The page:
Mr. Speaker, the Iranian nuclear deal has been approved by the U.N. Security Council by a vote of 15-0.
But wait. Isn't Congress supposed to vote on approval or disapproval to make it binding on America? Yes. But the administration, ignoring Congress' future vote, went to get the U.N. approval anyway. But this deal is bad for the world and the United States.
The United States foreign policy used to be that Iran would never have nuclear weapons. That has changed.
This deal legitimizes nuclear weapon development in 10 years. It allows the lifting of conventional arms embargo in 5 years. It allows Iran to develop ICBM capacity in 8 years. It immediately gives Iran billions of dollars, money that I believe will be used to give to terrorist groups, since Iran is the number one state sponsor of terrorism in the world.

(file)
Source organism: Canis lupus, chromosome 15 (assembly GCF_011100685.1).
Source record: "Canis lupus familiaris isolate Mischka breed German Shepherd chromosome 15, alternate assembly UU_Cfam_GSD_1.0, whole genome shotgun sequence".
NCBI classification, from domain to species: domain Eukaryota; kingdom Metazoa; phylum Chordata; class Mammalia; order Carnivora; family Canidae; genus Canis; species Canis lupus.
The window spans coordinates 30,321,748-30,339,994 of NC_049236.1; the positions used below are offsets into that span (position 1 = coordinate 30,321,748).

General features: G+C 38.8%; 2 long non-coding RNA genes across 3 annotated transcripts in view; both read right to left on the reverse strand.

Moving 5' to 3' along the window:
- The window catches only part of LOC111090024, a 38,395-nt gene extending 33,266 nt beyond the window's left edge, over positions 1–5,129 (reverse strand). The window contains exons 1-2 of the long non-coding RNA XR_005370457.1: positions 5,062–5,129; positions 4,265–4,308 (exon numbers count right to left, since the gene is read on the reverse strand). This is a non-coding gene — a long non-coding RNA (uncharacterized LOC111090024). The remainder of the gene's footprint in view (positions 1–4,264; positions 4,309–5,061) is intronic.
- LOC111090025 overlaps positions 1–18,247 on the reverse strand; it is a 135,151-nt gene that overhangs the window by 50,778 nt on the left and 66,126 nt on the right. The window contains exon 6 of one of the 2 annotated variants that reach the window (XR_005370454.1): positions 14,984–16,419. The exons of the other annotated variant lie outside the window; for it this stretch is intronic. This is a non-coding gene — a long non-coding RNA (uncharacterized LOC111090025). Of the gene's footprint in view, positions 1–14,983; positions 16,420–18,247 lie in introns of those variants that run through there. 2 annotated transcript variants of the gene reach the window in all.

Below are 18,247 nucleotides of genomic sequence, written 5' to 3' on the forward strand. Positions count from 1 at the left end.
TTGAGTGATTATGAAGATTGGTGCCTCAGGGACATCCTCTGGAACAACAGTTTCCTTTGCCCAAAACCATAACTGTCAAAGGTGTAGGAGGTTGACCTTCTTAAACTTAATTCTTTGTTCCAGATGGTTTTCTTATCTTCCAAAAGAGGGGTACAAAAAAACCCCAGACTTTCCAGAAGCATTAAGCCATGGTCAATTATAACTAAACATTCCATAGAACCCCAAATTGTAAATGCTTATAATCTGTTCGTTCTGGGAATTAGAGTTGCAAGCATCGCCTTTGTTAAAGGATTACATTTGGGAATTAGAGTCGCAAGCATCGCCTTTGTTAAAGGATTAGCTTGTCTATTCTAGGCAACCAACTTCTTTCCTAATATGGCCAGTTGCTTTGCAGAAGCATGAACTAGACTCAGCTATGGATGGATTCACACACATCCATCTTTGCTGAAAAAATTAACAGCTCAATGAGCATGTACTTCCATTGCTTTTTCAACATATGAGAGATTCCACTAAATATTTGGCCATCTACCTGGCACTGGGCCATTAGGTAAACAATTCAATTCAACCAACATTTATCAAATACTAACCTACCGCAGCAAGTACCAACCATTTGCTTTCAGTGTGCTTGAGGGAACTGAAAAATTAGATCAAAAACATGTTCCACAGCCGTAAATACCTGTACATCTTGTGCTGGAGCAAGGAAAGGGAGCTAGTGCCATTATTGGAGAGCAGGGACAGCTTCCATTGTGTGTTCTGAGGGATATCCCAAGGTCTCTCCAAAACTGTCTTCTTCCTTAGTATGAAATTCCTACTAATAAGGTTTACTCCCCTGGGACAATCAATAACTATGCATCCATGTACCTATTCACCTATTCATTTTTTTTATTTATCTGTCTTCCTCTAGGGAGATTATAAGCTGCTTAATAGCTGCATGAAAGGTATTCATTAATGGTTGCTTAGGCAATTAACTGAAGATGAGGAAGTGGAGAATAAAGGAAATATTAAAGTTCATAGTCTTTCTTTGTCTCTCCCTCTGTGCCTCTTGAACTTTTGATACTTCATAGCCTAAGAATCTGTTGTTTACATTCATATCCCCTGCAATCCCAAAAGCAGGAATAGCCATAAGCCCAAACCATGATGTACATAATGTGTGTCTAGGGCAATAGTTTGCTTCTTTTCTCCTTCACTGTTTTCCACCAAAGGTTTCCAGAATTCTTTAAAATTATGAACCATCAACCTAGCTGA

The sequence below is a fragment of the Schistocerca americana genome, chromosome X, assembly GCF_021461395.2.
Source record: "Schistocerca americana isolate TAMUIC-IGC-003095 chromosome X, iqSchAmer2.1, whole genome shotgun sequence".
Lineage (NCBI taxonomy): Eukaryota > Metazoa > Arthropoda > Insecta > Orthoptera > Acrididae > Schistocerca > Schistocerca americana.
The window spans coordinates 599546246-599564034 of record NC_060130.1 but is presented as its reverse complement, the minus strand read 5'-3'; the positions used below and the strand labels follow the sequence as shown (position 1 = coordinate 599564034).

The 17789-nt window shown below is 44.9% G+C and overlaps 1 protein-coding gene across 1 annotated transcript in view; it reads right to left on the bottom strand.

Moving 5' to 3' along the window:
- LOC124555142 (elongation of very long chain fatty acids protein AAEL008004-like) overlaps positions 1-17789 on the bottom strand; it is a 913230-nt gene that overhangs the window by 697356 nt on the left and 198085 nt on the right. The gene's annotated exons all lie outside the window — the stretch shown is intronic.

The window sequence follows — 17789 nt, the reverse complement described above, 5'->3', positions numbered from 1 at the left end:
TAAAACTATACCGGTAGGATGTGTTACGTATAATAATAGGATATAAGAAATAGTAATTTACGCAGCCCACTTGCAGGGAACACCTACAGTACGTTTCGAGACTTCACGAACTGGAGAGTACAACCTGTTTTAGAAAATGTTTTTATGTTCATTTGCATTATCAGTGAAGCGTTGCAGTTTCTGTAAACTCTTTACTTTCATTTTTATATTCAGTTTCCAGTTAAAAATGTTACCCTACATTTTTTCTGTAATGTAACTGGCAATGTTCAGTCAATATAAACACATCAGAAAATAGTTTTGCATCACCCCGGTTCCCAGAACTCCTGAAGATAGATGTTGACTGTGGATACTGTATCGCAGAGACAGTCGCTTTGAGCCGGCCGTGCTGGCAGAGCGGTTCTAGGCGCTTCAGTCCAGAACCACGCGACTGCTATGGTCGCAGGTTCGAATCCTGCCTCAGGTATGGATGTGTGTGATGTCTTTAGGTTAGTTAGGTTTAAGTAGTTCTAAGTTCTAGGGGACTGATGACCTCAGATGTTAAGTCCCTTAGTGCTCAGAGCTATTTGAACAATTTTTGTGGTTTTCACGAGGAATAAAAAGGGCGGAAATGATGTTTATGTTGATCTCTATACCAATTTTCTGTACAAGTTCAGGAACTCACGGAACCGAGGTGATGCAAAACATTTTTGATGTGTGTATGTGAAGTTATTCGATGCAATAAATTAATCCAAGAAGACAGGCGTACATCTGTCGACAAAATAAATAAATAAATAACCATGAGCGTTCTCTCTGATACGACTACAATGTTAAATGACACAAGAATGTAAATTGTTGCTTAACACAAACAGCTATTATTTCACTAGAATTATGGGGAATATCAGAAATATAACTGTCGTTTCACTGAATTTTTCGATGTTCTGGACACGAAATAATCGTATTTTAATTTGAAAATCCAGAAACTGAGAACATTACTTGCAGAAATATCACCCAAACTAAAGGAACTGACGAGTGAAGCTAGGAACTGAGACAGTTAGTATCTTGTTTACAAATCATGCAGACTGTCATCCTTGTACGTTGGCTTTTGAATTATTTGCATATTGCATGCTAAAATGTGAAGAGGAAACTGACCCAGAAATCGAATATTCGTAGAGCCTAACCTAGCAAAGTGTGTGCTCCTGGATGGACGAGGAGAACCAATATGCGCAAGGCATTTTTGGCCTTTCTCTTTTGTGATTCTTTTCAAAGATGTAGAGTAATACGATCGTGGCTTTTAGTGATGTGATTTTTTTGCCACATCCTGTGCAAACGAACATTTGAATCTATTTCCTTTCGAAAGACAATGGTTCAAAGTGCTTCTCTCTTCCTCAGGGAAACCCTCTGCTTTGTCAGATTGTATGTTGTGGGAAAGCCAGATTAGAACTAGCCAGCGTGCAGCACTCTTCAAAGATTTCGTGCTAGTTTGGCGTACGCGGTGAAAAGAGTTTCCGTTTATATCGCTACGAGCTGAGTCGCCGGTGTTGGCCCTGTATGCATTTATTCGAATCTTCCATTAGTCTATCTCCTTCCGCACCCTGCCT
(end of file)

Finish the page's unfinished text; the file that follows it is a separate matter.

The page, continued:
Mr. Speaker, the United Nations doesn't control my vote. The people of Texas do. The people I represent think this is a bad deal and don't want the United States to be a part of thisIranian nuclear weapon development fiasco. And that is the way I will vote, whether the U.N. or the administration likes it or not.
And that is just the way it is.